Several press articles I’ve seen in the past few days have annoyed me rather, but I think that they are useful as examples of how reporting on Russia is distorted. For they demonstrate the methods used by journalists to paint a picture of the world that is far from accurate.
The articles in question come from those bastions of balanced reporting, The New York Times and The Guardian. The first is from Sunday’s edition of the NYT, with the title ‘The Arms Dealer in the Crosshairs of Russia’s Elite Assassination Squad’. This discusses Bulgarian arms dealer Emilian Gebrev, whose weapons were destroyed in an explosion in the Czech Republic in 2014, allegedly by Russian secret agents.
The second article is also from the NYT. This one has the title ‘After Testing the World’s Limits, Putin Steps Back From the Brink,’ and analyzes what author Anton Troianovski calls Russia’s ‘escalatory approach to foreign policy’, as seen by the Russian military build up near the Ukrainian border.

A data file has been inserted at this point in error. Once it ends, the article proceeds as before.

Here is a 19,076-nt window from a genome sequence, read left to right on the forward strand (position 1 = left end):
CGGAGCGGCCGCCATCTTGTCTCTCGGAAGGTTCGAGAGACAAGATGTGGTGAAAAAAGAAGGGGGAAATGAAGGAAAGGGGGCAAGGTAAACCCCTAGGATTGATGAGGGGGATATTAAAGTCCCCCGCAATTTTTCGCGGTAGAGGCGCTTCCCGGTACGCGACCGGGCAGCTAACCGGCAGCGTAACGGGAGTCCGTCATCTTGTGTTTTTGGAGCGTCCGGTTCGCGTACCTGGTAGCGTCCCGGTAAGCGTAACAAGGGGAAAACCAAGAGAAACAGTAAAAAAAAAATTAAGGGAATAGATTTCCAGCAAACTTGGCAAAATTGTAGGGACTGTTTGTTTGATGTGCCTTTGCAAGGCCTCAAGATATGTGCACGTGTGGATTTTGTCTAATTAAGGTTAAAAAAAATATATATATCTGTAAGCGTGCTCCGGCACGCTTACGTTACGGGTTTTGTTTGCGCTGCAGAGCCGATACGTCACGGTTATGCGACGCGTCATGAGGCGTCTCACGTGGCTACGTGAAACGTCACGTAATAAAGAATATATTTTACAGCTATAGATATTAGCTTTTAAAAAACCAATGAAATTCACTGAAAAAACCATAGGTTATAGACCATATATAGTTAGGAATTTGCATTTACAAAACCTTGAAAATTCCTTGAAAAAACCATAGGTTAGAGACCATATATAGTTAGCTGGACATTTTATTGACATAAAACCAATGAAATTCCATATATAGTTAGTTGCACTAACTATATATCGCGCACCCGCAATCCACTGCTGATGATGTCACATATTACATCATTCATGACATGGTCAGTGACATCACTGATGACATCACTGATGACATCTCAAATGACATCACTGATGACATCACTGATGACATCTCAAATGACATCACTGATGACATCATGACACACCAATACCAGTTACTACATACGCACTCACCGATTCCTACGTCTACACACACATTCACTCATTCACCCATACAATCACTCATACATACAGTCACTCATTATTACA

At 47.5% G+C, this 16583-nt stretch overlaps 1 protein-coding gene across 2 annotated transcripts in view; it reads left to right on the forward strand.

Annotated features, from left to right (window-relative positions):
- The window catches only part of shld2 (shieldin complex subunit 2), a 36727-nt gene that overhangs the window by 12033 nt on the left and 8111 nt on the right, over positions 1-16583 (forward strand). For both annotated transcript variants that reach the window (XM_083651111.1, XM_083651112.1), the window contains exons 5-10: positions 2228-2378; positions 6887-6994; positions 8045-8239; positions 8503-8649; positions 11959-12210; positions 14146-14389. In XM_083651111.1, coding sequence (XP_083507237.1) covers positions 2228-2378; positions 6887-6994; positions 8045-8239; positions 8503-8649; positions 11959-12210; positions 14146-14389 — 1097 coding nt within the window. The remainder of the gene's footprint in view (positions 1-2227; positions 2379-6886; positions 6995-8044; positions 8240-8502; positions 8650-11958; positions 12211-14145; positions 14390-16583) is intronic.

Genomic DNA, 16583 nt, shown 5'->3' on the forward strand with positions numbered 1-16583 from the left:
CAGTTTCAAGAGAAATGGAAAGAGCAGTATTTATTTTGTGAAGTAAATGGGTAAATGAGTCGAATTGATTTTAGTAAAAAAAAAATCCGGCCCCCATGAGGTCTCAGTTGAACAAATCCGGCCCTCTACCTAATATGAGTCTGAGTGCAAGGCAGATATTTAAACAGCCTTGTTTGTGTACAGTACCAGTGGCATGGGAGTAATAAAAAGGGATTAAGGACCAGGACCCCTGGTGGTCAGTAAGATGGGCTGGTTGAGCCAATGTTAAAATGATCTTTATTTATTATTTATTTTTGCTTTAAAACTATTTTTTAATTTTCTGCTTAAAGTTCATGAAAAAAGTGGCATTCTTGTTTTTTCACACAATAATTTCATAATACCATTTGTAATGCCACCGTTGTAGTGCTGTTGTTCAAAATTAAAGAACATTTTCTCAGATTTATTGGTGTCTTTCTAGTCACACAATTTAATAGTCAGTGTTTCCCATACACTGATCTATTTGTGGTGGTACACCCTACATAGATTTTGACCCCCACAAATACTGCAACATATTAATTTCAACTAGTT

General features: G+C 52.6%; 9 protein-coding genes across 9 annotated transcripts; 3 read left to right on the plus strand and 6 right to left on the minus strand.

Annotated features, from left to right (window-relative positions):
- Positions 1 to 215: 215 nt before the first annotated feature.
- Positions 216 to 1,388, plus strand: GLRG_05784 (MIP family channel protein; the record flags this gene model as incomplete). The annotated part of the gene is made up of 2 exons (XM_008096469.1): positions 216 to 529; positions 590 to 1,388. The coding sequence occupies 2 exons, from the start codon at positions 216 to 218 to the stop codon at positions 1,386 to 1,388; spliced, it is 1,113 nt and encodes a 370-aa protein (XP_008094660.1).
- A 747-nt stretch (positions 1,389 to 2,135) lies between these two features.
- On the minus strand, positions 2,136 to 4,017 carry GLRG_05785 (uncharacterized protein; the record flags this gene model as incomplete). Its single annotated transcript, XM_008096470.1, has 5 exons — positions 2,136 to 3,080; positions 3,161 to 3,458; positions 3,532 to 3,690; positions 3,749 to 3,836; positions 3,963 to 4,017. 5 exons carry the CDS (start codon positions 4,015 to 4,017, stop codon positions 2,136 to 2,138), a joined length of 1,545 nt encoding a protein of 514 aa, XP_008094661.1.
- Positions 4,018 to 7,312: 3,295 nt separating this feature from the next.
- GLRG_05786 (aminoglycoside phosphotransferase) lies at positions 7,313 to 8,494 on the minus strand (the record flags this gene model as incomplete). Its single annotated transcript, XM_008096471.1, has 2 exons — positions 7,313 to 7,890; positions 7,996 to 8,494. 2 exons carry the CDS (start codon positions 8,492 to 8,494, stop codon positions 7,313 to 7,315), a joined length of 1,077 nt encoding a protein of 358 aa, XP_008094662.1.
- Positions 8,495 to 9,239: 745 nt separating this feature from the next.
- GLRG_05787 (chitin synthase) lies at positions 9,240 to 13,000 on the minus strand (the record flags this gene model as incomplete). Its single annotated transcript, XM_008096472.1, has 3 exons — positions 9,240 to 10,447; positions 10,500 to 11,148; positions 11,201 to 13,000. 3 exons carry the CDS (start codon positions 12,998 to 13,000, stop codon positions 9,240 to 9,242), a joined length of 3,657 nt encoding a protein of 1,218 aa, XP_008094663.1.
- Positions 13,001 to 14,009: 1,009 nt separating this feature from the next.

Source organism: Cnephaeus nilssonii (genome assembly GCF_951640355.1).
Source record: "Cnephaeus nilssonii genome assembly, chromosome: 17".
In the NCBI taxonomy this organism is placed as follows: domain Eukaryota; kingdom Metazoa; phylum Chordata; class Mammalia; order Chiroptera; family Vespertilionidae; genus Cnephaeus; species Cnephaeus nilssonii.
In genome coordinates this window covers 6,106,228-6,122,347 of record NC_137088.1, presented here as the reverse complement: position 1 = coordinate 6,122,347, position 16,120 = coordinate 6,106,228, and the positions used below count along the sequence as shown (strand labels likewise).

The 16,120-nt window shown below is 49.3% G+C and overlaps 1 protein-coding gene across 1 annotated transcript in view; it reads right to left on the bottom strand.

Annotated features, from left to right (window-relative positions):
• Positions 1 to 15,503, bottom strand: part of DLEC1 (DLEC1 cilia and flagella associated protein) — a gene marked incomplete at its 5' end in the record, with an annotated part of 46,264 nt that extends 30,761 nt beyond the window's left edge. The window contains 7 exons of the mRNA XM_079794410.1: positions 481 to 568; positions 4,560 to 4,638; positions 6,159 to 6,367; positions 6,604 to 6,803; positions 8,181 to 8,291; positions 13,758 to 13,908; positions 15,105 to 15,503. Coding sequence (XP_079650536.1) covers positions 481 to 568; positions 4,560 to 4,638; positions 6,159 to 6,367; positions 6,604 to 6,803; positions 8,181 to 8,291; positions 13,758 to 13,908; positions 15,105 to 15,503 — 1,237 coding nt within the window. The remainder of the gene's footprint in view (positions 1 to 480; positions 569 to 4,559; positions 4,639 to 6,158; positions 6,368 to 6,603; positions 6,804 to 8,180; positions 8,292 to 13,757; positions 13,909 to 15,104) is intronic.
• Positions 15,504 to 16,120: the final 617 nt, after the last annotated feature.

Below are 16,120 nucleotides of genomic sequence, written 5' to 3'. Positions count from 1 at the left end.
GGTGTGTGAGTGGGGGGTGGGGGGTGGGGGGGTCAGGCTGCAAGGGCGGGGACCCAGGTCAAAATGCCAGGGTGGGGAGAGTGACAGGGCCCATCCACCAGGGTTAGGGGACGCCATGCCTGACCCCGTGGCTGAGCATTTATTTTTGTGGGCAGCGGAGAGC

The third and final piece is from The Guardian, and is about last week’s protests in support of jailed oppositionist Alexei Navalny. This is somewhat schizophrenic, on the one hand saying that the pro-Navalny movement is in trouble, but on the other hand portraying the protests as a relative success and ending on a confident note that however grim things look for the opposition now, this can change at any moment.
Anyway, as one reads these articles one notices certain techniques that are used to paint a distorted picture of reality. So if you want to be a journalist, here’s what the articles teach that you should do:Continue reading How to Write a Bad Article about Russia